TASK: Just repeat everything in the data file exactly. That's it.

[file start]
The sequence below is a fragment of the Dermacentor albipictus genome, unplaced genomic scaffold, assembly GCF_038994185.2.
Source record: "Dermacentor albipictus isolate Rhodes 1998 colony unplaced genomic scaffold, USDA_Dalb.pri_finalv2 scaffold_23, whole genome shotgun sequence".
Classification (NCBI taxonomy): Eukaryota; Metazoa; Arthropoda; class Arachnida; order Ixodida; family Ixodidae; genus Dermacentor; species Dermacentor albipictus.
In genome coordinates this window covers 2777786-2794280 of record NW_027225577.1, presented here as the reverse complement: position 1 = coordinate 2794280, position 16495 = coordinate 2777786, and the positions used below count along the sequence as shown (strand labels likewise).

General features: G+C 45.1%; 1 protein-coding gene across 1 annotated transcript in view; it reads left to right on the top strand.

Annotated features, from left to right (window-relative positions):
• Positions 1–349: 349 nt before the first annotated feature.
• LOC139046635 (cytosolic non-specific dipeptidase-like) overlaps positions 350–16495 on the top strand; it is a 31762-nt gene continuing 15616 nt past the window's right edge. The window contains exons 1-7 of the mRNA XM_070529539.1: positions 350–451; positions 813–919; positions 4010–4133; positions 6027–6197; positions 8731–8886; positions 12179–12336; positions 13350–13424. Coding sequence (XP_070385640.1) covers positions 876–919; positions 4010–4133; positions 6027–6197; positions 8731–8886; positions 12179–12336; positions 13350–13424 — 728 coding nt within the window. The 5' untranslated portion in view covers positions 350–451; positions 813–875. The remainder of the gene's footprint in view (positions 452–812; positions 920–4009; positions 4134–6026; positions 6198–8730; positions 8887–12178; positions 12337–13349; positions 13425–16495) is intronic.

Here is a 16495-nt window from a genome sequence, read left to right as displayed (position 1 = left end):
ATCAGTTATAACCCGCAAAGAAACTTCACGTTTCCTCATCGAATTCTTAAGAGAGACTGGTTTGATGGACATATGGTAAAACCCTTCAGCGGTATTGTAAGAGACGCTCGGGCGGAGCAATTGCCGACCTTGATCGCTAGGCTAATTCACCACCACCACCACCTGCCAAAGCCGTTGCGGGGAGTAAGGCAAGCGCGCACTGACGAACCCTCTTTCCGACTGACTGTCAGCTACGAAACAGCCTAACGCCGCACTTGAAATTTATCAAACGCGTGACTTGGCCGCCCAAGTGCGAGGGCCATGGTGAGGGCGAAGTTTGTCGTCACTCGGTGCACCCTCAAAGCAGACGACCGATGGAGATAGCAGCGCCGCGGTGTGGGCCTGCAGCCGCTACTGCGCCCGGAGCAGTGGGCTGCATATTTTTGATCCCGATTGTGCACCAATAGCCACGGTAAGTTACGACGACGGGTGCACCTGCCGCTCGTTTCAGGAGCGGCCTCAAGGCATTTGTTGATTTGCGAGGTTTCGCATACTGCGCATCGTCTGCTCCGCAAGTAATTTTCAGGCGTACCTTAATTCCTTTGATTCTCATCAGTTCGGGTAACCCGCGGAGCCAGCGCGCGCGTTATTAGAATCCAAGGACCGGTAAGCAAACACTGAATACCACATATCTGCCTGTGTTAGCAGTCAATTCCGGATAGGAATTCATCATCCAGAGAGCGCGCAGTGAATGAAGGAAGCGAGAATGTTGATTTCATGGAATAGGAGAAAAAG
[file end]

The sequence below is a fragment of the Dermacentor albipictus genome, unplaced genomic scaffold, assembly GCF_038994185.2.
Source record: "Dermacentor albipictus isolate Rhodes 1998 colony unplaced genomic scaffold, USDA_Dalb.pri_finalv2 scaffold_23, whole genome shotgun sequence".
Classification (NCBI taxonomy): Eukaryota; Metazoa; Arthropoda; class Arachnida; order Ixodida; family Ixodidae; genus Dermacentor; species Dermacentor albipictus.
In genome coordinates this window covers 2777786-2794280 of record NW_027225577.1, presented here as the reverse complement: position 1 = coordinate 2794280, position 16495 = coordinate 2777786, and the positions used below count along the sequence as shown (strand labels likewise).

General features: G+C 45.1%; 1 protein-coding gene across 1 annotated transcript in view; it reads left to right on the top strand.

Annotated features, from left to right (window-relative positions):
• Positions 1–349: 349 nt before the first annotated feature.
• LOC139046635 (cytosolic non-specific dipeptidase-like) overlaps positions 350–16495 on the top strand; it is a 31762-nt gene continuing 15616 nt past the window's right edge. The window contains exons 1-7 of the mRNA XM_070529539.1: positions 350–451; positions 813–919; positions 4010–4133; positions 6027–6197; positions 8731–8886; positions 12179–12336; positions 13350–13424. Coding sequence (XP_070385640.1) covers positions 876–919; positions 4010–4133; positions 6027–6197; positions 8731–8886; positions 12179–12336; positions 13350–13424 — 728 coding nt within the window. The 5' untranslated portion in view covers positions 350–451; positions 813–875. The remainder of the gene's footprint in view (positions 452–812; positions 920–4009; positions 4134–6026; positions 6198–8730; positions 8887–12178; positions 12337–13349; positions 13425–16495) is intronic.

Here is a 16495-nt window from a genome sequence, read left to right as displayed (position 1 = left end):
ATCAGTTATAACCCGCAAAGAAACTTCACGTTTCCTCATCGAATTCTTAAGAGAGACTGGTTTGATGGACATATGGTAAAACCCTTCAGCGGTATTGTAAGAGACGCTCGGGCGGAGCAATTGCCGACCTTGATCGCTAGGCTAATTCACCACCACCACCACCTGCCAAAGCCGTTGCGGGGAGTAAGGCAAGCGCGCACTGACGAACCCTCTTTCCGACTGACTGTCAGCTACGAAACAGCCTAACGCCGCACTTGAAATTTATCAAACGCGTGACTTGGCCGCCCAAGTGCGAGGGCCATGGTGAGGGCGAAGTTTGTCGTCACTCGGTGCACCCTCAAAGCAGACGACCGATGGAGATAGCAGCGCCGCGGTGTGGGCCTGCAGCCGCTACTGCGCCCGGAGCAGTGGGCTGCATATTTTTGATCCCGATTGTGCACCAATAGCCACGGTAAGTTACGACGACGGGTGCACCTGCCGCTCGTTTCAGGAGCGGCCTCAAGGCATTTGTTGATTTGCGAGGTTTCGCATACTGCGCATCGTCTGCTCCGCAAGTAATTTTCAGGCGTACCTTAATTCCTTTGATTCTCATCAGTTCGGGTAACCCGCGGAGCCAGCGCGCGCGTTATTAGAATCCAAGGACCGGTAAGCAAACACTGAATACCACATATCTGCCTGTGTTAGCAGTCAATTCCGGATAGGAATTCATCATCCAGAGAGCGCGCAGTGAATGAAGGAAGCGAGAATGTTGATTTCATGGAATAGGAGAAAAAG